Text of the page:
Types of people to collaborate with

I try not to work with people who don't represent my brand well (e.g. if they're super controversial), but for the most part, anyone willing to talk about you is good enough! We usually start by reaching out directly on Twitter or LinkedIn and then ask if there's anything we could provide more information on if they're interested in learning more.

The criteria for who we collaborate with

I try not to work with people who don't represent my brand well (e.g. if they're super controversial), but for the most part, anyone willing to talk about you is good enough! We usually start by reaching out directly on Twitter or LinkedIn and then ask if there's anything we could provide more information on if they're interested in learning more.

Paying influencers

Not necessarily; it depends on their rates and how much you can afford, but many will agree to your requests even if it doesn't involve any form of payment! If you've mentioned them before (in a blog post.), that helps build trust too.

The best way to find influencers

I typically start by looking at their most recent posts, then check out who they're following and who follows them. Google is also an excellent tool for finding influencers - see who has talked about your brand before and reach out!

Collaborate with your current customers

We've found that this is one of the most effective ways to build awareness – if you can get existing customers to talk about you, it often leads directly back to increased sales. We primarily use Twitter and LinkedIn (post-classic 'customer testimonial') and encourage them to share with their networks (personal/company). Some marketing automation companies even social shares as part of the email!

Collaboration with your customers

We've found that this is one of the most effective ways to build awareness – if you can get existing customers to talk about you, it often leads directly back to increased sales. We primarily use Twitter and LinkedIn (post-classic 'customer testimonial') and encourage them to share with their networks (personal/company). Some marketing automation companies even social shares as part of the email!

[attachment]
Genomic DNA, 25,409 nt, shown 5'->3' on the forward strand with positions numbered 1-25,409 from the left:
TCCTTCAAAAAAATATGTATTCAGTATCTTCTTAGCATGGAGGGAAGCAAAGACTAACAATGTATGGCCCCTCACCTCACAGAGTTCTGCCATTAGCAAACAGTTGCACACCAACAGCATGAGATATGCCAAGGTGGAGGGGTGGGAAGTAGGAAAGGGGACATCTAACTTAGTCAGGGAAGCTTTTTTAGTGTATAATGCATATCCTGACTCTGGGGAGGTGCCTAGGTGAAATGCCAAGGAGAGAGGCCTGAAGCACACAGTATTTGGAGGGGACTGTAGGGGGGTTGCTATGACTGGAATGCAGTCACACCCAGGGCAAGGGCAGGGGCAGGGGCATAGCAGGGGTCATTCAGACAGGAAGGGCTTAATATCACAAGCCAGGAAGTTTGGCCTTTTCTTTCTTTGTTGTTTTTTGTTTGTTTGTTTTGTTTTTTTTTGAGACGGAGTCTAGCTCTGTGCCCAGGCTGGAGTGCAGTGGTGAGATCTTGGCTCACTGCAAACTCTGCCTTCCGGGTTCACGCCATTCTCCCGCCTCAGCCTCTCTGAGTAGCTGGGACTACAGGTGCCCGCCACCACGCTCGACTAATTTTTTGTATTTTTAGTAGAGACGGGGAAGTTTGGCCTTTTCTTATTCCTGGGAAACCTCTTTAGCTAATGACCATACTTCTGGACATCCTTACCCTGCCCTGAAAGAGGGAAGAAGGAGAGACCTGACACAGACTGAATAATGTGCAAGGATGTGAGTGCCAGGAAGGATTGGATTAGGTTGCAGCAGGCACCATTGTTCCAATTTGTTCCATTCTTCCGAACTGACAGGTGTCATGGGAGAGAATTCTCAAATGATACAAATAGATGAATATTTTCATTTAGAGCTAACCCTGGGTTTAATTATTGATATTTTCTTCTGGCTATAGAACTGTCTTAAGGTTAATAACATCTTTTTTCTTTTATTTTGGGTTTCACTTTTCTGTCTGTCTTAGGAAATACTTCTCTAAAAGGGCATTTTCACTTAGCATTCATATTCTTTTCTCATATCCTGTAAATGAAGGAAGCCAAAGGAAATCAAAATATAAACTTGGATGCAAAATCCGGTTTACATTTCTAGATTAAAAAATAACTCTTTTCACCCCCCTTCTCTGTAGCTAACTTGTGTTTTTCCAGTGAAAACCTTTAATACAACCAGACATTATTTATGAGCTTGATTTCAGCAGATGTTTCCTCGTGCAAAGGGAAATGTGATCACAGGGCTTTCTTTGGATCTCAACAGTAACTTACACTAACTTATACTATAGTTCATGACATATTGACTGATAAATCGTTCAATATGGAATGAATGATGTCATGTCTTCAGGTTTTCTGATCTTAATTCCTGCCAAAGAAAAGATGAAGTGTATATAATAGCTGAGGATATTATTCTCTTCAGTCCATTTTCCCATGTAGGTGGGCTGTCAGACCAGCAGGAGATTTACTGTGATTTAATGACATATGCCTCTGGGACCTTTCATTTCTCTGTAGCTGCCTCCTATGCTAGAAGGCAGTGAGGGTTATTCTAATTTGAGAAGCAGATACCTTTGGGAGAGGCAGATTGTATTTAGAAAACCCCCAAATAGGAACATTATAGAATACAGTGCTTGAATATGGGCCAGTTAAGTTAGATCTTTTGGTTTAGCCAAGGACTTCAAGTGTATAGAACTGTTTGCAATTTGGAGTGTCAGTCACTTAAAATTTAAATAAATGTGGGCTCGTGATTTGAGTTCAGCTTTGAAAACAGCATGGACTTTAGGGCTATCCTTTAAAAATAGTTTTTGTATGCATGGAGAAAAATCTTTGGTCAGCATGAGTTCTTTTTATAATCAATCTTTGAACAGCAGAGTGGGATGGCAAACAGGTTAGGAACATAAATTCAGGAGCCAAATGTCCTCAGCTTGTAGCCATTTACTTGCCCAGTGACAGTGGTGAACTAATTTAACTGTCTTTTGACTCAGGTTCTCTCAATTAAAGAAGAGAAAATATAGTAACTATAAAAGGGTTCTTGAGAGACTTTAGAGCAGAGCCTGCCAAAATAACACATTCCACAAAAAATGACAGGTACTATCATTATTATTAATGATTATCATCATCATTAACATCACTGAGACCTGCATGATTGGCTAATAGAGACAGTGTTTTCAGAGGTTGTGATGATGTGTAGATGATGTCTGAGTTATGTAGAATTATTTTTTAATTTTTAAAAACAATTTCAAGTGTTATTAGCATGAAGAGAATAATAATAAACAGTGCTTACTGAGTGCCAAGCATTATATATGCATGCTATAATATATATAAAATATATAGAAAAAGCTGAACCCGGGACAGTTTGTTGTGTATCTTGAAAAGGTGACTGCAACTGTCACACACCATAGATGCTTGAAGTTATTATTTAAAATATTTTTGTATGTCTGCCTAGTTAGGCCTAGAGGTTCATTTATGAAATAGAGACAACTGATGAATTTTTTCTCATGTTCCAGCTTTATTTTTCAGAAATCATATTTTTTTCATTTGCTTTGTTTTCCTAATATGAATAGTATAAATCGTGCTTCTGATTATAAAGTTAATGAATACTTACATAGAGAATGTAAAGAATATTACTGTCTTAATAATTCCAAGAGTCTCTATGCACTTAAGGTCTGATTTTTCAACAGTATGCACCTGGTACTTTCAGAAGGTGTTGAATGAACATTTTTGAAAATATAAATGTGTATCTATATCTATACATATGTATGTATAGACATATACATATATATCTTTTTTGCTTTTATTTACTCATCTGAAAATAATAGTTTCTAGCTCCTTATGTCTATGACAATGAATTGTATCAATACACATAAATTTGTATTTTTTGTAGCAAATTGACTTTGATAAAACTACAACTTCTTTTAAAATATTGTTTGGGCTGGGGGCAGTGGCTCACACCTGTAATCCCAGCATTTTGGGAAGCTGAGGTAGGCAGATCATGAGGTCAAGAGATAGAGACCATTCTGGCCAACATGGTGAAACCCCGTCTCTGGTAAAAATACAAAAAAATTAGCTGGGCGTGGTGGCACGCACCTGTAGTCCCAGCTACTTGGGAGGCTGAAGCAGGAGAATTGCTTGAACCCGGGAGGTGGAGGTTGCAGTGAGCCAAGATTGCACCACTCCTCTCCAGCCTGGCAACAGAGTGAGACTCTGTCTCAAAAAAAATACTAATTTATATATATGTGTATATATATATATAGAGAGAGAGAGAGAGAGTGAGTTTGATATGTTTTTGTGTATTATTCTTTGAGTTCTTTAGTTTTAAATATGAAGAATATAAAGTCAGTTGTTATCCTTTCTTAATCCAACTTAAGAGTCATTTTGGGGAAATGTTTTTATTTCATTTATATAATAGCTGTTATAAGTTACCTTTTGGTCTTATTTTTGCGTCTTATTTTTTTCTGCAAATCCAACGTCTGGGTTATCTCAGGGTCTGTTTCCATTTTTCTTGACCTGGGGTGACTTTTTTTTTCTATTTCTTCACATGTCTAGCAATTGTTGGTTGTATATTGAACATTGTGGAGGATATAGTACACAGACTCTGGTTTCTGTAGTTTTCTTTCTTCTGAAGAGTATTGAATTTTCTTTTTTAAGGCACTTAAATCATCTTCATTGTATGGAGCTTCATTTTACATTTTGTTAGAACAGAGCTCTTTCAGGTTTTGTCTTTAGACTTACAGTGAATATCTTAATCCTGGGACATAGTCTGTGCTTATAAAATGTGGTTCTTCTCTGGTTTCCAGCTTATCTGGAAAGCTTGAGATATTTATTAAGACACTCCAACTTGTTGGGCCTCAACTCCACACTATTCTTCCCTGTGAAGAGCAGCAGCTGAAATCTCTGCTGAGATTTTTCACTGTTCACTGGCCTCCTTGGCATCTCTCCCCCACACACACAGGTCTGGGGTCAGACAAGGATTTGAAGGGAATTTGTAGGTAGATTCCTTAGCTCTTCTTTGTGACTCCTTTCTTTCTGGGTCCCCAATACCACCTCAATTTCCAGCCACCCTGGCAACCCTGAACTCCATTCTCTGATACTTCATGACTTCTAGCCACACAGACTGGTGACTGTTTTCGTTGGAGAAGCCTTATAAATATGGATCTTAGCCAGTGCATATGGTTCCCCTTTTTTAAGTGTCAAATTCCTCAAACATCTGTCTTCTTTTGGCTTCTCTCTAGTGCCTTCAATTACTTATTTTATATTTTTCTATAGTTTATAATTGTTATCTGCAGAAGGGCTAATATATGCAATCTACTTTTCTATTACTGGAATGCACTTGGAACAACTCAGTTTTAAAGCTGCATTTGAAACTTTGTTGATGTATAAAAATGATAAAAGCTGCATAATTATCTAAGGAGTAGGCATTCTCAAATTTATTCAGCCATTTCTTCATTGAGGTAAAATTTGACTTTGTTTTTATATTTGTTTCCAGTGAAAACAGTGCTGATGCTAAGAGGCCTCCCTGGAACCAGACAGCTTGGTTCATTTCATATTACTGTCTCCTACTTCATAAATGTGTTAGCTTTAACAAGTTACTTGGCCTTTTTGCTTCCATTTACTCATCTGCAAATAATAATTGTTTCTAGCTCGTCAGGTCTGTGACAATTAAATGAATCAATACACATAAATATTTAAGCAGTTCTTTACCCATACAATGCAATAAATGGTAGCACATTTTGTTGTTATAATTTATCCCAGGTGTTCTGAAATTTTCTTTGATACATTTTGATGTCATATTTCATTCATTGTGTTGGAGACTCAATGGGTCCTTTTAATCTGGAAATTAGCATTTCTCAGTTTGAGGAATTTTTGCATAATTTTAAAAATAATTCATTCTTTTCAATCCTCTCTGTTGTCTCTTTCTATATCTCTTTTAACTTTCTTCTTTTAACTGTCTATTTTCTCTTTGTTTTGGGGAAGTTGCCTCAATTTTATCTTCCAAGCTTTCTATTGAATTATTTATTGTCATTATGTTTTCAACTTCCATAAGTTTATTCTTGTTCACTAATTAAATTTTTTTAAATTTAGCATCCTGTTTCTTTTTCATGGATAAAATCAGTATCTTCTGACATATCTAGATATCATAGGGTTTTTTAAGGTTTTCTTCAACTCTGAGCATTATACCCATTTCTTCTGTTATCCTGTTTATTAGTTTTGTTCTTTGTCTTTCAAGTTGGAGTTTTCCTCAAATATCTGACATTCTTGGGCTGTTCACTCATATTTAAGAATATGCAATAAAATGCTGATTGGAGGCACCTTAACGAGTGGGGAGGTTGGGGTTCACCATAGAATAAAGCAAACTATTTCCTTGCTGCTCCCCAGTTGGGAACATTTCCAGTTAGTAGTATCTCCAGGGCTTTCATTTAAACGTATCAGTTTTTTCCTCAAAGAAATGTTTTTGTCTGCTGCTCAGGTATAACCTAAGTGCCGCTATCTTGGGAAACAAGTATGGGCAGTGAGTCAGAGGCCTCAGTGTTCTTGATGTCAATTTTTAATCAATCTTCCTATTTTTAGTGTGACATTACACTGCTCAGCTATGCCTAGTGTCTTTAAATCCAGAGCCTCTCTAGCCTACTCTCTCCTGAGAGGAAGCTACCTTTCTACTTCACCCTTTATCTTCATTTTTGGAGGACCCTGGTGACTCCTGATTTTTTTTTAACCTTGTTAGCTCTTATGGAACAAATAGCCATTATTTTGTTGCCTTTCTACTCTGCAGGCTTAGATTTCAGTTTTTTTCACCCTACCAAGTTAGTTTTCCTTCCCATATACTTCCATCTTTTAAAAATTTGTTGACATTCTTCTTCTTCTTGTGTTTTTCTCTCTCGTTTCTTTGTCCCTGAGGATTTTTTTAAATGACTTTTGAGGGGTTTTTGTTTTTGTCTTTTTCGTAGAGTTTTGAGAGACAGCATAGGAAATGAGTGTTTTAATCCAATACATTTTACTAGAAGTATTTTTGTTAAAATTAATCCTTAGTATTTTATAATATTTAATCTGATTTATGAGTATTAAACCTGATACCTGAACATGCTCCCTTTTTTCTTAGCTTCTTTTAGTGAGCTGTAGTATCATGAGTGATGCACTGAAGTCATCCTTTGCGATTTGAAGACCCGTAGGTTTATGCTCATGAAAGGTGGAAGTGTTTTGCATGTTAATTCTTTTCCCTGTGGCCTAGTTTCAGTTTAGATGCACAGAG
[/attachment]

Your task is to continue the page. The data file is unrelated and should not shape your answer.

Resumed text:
Benefits of collaborating with influencers

It sends a message that you're willing to work with others who have different opinions than yours - show people how much potential there is in working together. It also gives your brand a sense of credibility - being associated with other vital figures shows that you're a leader in the industry.

The strategy helps our business

I can't think of any specific examples. Still, I'm pretty confident that being mentioned on respected sites/social media has helped us directly with signups and getting people to spend more time on our site. In general, when someone speaks highly of you, there's a good chance others will too!

Collaborating with influencers is crucial when it comes to garnering online visibility. It also shows your target market that you're a thought leader in the industry, and they should continue following your social feeds for learning material and advice! Collaboration means sharing ideas, working together towards a common goal, etc., so when you're collaborating with influencers in your target market, you're doing both of those things!